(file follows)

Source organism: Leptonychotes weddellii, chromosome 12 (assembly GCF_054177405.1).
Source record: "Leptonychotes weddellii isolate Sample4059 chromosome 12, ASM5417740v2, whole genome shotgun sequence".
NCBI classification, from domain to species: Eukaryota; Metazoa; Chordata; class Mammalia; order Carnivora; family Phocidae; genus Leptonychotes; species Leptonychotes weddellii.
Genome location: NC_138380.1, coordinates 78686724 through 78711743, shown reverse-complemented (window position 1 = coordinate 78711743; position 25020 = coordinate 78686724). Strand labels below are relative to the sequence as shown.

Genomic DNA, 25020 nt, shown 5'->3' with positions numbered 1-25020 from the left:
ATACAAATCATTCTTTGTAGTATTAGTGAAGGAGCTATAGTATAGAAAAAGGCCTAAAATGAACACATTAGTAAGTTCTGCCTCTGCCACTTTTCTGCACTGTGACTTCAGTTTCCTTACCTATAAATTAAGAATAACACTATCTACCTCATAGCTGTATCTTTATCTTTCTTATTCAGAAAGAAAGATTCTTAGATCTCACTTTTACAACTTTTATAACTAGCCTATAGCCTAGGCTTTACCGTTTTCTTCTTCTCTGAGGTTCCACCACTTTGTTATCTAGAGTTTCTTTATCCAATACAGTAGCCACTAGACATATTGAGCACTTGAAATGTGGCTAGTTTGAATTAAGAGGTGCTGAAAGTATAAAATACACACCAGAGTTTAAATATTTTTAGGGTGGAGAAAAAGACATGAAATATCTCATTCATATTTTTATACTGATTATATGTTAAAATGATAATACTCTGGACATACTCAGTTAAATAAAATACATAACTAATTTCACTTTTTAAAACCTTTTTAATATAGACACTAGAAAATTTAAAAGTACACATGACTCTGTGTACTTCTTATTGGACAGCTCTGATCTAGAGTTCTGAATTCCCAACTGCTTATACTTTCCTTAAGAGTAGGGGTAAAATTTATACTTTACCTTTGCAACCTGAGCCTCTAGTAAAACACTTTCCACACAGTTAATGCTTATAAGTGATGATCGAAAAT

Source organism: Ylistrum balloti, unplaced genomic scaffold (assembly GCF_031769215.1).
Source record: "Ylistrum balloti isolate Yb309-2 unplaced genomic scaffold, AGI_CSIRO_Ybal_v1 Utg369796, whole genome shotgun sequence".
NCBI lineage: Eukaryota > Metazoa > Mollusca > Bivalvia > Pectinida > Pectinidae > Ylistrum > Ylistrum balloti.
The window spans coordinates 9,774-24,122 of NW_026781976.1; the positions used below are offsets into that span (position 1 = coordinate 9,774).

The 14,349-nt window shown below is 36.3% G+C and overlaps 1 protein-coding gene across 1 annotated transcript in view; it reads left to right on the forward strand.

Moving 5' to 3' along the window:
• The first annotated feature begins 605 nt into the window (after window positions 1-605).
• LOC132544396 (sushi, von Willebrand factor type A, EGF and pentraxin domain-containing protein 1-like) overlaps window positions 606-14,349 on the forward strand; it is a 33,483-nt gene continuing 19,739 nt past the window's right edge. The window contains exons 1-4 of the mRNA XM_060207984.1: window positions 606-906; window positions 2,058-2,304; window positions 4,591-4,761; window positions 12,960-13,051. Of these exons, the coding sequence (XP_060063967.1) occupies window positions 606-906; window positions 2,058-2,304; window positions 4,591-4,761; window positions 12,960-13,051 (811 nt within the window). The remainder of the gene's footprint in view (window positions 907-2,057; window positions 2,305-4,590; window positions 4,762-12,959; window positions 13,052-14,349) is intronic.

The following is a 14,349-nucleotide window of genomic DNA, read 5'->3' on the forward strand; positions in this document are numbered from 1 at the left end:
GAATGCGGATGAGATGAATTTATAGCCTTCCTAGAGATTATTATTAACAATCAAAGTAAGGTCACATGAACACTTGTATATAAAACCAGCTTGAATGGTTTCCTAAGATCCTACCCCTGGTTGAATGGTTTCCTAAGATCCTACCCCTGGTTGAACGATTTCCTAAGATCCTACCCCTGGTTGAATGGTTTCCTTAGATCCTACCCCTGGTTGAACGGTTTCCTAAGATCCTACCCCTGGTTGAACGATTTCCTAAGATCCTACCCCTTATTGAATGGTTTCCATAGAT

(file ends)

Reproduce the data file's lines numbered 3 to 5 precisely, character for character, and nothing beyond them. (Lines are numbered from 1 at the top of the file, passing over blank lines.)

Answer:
NCBI classification, from domain to species: Eukaryota; Metazoa; Chordata; class Mammalia; order Carnivora; family Phocidae; genus Leptonychotes; species Leptonychotes weddellii.
Genome location: NC_138380.1, coordinates 78686724 through 78711743, shown reverse-complemented (window position 1 = coordinate 78711743; position 25020 = coordinate 78686724). Strand labels below are relative to the sequence as shown.

Genomic DNA, 25020 nt, shown 5'->3' with positions numbered 1-25020 from the left: